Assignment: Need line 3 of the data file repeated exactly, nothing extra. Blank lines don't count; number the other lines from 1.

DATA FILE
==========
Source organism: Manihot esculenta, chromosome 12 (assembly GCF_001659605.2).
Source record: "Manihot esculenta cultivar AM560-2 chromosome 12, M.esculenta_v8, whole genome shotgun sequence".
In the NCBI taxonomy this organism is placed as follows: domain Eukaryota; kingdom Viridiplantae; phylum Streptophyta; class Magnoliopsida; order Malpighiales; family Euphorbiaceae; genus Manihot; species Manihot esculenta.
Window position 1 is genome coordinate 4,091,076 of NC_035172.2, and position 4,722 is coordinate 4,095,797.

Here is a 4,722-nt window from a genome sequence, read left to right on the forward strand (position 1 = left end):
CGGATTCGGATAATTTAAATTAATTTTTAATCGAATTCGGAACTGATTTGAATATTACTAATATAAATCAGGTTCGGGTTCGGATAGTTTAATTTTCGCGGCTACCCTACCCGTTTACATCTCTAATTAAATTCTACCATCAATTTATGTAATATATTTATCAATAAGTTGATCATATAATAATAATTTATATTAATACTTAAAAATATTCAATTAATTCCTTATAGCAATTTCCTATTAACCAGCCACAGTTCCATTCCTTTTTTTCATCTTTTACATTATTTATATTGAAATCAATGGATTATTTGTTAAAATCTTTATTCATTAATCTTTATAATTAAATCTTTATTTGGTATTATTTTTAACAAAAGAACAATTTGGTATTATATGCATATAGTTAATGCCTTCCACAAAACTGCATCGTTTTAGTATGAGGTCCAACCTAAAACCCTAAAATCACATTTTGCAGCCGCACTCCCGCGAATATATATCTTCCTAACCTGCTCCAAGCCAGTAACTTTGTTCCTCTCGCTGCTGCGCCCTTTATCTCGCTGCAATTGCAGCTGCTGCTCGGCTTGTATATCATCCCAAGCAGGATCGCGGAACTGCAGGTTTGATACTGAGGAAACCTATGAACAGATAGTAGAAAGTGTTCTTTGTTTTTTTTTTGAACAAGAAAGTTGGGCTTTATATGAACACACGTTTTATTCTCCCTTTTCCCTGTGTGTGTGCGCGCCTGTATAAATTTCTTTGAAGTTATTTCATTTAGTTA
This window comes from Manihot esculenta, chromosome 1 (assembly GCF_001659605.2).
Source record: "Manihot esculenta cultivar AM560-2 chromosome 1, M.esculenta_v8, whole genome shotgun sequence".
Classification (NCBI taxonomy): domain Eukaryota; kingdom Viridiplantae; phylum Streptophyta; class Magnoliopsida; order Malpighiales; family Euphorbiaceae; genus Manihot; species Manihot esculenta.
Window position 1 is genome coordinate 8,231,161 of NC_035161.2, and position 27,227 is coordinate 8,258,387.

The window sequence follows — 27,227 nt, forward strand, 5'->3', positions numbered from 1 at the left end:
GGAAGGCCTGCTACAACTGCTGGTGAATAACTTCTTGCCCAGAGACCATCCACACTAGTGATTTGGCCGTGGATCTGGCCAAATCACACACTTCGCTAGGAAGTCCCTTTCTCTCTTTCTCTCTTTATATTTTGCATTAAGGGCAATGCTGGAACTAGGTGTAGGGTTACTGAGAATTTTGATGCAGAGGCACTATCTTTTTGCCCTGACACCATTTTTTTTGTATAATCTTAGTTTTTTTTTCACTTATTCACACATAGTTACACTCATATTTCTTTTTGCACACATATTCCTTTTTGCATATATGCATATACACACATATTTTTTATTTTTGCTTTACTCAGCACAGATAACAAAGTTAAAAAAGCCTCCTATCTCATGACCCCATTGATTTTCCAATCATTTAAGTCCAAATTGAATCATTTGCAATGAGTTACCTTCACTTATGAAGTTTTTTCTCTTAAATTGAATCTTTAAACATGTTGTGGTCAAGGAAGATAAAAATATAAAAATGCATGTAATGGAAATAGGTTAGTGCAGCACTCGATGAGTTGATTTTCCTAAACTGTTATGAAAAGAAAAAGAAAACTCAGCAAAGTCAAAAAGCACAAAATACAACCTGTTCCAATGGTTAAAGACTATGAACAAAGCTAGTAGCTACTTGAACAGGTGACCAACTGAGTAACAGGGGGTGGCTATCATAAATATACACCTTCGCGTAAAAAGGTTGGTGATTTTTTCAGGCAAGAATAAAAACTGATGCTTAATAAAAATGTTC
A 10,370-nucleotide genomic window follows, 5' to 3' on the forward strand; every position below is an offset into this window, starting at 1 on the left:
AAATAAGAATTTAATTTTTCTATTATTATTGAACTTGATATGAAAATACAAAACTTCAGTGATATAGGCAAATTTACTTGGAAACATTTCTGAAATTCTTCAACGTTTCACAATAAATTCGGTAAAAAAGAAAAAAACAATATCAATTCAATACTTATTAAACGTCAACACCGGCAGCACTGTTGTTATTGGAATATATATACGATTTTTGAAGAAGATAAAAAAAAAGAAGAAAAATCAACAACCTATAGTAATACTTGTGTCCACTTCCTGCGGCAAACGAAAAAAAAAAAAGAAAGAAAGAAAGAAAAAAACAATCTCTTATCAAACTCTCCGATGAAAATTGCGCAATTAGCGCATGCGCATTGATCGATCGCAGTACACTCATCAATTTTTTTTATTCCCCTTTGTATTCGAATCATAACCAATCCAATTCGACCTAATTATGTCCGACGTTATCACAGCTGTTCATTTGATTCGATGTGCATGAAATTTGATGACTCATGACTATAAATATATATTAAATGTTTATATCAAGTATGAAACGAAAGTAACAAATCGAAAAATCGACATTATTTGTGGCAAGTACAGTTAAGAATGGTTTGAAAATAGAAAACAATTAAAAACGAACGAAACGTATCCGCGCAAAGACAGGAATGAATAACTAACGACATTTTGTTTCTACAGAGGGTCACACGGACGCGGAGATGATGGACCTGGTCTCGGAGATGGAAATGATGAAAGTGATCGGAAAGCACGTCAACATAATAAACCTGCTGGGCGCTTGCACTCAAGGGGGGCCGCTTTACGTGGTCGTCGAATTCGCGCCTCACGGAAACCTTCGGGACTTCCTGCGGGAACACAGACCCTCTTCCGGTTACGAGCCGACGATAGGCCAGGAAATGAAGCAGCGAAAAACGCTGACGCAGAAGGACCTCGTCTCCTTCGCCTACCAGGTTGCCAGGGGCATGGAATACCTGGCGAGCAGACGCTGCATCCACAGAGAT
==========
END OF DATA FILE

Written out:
In the NCBI taxonomy this organism is placed as follows: domain Eukaryota; kingdom Viridiplantae; phylum Streptophyta; class Magnoliopsida; order Malpighiales; family Euphorbiaceae; genus Manihot; species Manihot esculenta.